Repairing tumour vessels can improve cancer therapy outcome
Badly formed vessels in tumours facilitate cancer metastases. Because cancer cells are hungry and aggressive, they can break through the fragile vessel wall and escape to other organs. Researchers from the Oncology Department, led by professor Peter Carmeliet, have now found a way to make these vessels healthy and strong again. This makes it less easy for cancer cells to escape allowing chemotherapy to get to the tumour better.
The problem of tumour vessels has been known for a while: they spread uncontrollably and at great speed. For this they need large amounts of sugar, and because of this excessive activity their metabolism overheats. This leads to fragile and deficiently constructed blood vessels, because the blood vessel cells do no longer work in a coordinated way. Cancer cells often use these as a ‘gateway’ to other organs. Moreover, the blood vessels can’t transport a sufficient amount of oxygen, stimulating tumour metastasis. Malformed blood vessels make it also more difficult for medication to get to the cancer cells.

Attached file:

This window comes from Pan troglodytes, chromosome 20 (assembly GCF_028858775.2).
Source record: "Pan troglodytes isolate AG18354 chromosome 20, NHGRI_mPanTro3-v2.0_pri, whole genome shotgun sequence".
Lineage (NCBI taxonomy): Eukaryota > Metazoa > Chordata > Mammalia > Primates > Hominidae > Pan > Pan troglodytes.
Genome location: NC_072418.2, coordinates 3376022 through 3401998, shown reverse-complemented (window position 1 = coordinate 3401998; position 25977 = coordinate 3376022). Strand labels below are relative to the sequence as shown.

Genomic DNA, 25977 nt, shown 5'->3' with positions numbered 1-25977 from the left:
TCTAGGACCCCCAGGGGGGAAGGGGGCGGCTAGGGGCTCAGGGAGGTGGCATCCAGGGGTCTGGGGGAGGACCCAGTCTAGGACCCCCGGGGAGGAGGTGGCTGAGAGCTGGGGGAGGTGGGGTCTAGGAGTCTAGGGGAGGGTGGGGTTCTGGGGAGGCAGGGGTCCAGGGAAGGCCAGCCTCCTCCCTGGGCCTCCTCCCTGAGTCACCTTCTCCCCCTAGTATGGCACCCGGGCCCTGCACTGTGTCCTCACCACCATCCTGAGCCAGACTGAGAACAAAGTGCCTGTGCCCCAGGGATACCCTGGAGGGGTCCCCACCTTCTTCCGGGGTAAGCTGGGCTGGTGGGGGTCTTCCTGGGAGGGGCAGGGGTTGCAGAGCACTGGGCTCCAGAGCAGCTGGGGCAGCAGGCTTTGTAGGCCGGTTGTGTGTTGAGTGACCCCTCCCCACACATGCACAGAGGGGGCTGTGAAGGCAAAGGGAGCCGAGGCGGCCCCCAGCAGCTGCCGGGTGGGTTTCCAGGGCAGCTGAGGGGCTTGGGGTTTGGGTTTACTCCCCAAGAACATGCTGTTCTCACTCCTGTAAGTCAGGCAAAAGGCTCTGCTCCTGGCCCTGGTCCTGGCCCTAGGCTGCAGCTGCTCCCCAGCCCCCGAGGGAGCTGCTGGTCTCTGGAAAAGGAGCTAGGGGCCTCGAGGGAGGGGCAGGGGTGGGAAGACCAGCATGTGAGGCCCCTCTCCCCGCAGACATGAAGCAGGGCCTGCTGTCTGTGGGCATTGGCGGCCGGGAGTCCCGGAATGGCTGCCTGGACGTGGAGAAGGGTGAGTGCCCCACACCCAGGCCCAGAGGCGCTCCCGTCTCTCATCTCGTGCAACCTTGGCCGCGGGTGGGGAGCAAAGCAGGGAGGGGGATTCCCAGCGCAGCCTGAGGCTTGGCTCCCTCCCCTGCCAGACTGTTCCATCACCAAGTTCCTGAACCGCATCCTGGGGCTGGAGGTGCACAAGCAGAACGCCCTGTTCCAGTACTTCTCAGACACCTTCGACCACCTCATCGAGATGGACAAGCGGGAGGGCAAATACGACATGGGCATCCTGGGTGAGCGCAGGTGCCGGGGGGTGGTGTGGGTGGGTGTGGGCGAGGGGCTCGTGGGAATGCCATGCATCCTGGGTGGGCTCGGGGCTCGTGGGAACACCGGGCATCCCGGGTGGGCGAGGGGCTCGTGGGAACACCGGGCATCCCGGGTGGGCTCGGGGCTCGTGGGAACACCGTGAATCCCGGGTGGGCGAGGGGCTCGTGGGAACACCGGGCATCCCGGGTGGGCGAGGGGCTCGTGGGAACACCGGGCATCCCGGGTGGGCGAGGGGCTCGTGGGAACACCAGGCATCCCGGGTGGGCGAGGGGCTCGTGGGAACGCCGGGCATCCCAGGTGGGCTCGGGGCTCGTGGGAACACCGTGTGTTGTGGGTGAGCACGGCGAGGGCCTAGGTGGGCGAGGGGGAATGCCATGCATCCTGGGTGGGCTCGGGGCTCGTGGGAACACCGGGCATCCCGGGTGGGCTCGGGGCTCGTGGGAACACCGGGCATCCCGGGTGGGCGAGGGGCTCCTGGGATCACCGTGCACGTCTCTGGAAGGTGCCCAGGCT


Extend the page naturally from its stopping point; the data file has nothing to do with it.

Blocking of sugar intake
Classic cancer therapies prevent the production of new tumour vessels and eliminate the existing ones. The research team, led by professor Peter Carmeliet from the Oncology Department, has been concentrating on normalising the development of blood vessels. “Eliminating the growing blood vessels is not always effective. Some patients are resistant for these types of therapy”, says professor Carmeliet. “We were pleasantly surprised to see that medication which blocks the sugar metabolism of the vessels does work.”
Better outcome chemotherapy
Via a specific molecule, researchers managed to cool down the overheated ‘sugar motors’. This made the deformed blood vessels healthy again. This ‘normalisation therapy’ for blood vessels not only reduces the chance for metastases, healthy tumour vessels also make it easier for chemotherapy to get to the tumour. “In addition we hope to improve the supply of immune cells with our method,” says professor Carmeliet. “This is very important with a view to cancer therapies that stimulate the immune system. The next phase will be to test the actual consequences of our normalization therapy on immunotherapy. This is a new step towards more targeted therapies in the fight against cancer.”
The results of this trial by professor Carmeliet have been published in scientific journal Cancer Cell.